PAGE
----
Isolation and identification of halotolerant bacteria from patenga area, beach soil and land soil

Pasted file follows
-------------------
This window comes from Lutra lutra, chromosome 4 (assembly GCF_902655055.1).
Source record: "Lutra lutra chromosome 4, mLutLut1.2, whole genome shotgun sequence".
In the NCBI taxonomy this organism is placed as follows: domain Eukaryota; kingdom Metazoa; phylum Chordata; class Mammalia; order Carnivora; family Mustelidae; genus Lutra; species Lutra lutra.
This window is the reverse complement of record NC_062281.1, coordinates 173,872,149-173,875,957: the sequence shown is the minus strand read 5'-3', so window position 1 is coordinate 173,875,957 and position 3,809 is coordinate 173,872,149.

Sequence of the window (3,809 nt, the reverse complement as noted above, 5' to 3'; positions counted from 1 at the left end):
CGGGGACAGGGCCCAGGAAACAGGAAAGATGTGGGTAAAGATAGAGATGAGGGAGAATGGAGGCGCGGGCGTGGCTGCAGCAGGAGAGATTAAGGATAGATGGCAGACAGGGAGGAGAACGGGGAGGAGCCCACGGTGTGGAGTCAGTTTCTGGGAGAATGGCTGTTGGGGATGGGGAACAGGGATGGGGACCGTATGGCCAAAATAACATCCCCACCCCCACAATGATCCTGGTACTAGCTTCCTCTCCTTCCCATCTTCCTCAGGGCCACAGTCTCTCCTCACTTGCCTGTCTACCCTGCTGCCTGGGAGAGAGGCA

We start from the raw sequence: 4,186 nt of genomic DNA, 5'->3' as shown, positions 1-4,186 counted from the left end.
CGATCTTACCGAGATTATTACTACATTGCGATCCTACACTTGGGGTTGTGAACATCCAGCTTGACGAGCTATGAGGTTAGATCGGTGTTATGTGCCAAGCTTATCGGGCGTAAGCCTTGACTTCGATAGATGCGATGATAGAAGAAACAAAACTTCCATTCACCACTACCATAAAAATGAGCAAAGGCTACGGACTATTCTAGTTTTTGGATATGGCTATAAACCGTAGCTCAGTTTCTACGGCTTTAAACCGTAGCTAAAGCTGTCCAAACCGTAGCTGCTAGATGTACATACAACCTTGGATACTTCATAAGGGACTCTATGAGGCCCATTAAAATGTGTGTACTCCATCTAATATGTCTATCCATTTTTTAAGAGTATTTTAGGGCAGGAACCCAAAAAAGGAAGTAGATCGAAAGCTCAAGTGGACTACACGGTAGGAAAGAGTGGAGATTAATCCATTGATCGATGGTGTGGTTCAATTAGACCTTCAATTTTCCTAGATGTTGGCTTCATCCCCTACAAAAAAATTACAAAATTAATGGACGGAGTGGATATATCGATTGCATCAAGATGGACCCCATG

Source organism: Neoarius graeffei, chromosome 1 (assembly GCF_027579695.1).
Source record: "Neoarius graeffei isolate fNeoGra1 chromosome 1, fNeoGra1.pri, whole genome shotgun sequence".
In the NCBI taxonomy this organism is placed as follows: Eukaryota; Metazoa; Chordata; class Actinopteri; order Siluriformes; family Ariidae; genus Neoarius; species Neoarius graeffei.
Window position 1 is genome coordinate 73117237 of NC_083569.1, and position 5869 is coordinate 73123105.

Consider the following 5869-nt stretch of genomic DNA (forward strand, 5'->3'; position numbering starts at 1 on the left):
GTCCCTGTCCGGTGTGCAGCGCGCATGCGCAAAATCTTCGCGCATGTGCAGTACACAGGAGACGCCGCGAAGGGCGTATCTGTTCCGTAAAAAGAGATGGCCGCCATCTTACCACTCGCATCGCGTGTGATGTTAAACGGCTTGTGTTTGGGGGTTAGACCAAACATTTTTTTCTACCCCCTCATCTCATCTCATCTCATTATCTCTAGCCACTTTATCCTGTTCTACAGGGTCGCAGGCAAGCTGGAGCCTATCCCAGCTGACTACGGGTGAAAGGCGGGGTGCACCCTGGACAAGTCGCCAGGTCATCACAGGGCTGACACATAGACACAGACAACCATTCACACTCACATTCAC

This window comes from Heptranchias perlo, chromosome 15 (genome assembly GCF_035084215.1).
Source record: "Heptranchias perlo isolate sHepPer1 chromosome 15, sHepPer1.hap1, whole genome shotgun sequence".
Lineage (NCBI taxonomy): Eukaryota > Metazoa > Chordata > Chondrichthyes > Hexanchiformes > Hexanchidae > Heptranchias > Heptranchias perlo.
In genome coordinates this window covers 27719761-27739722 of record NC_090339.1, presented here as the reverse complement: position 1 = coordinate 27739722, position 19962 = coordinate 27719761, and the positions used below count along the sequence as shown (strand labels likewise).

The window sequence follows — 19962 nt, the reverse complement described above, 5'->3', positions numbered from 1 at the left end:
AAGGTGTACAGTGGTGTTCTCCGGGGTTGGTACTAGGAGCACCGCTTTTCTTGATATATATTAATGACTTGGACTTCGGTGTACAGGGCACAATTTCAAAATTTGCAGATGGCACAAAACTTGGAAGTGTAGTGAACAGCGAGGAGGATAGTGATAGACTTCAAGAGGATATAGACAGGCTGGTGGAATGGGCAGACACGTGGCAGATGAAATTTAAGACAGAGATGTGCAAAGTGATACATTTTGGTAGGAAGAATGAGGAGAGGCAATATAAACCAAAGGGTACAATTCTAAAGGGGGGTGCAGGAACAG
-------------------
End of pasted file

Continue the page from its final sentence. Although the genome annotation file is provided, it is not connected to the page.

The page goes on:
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Salinity provides an unhealthy environment that restricts normal crop production in Bangladesh. The saline soil lack Nitrogen and Phosphorous and become nutrient deficient and the organic matter content of the soils is also reduced. Micronutrients, such as Cu and Zn are widespread. Therefore the possibilities of increasing potential of these saline lands for increased production of crops is by the isolation of halotolerant bacteria that contains the salt tolerant gene which when transferred into the plants uptake salt as nutrient and store in them for higher yield. The study focused on the isolation and identification of the halotolerant bacteria. Three samples were taken from the Patenga area, beach soil and land soil near the coastal area of Chittagong. The samples were inoculated in nutrient media containing wide range of salt concentrations. All the samples showed that they are 2% (w/v), 4% (w/v) and 6 %( w/v) salt tolerant. Total 18 isolates were subcultured and 9 of them were further tested. The soil sample collected from Patenga with 4%(w/v), 6%(w/v) salt tolerance and the isolate from beach soil with 2% (w/v)salt tolerance showed catalase activity and all the isolates showed negative result for oxidase activity, indole production, phenol red lactose and motility. In addition to these, all the samples provided positive result for phenol red dextrose. Other biochemical test provided mixed result for the samples. Based on the morphological characteristics, biochemical test and ABIS software analysis the isolates fall within the Enterobacteriaceae, Clostridium and Corynebacterium, with a predominance of Pastuerellaceae and Vibrios. Overall the isolates were widely halotolerant, with best growth observed at lower salinities and no halophilism. The bacterial strains Volucribacterpsittacicida, Pantoeastewartii subsp.stewartii, Clostridiuminnocuum, Brevibacillusagri, Aggregatibacter (Haemophilus) segnis, Corynebacteriumxerosis, Vibrio metschnikovii were predicted to be present in the sample. The gene responsible for the salt tolerant trait in these bacteria can be identified, extracted and finally inserted into the crop plants to form a transgenic plant. These transgenic plants will now be enriched with this new trait the ability to resist wide range of salt concentrations. The plants will uptake the salt as nutrient and will store them to grow and enrich for high crop production for the rest of the year.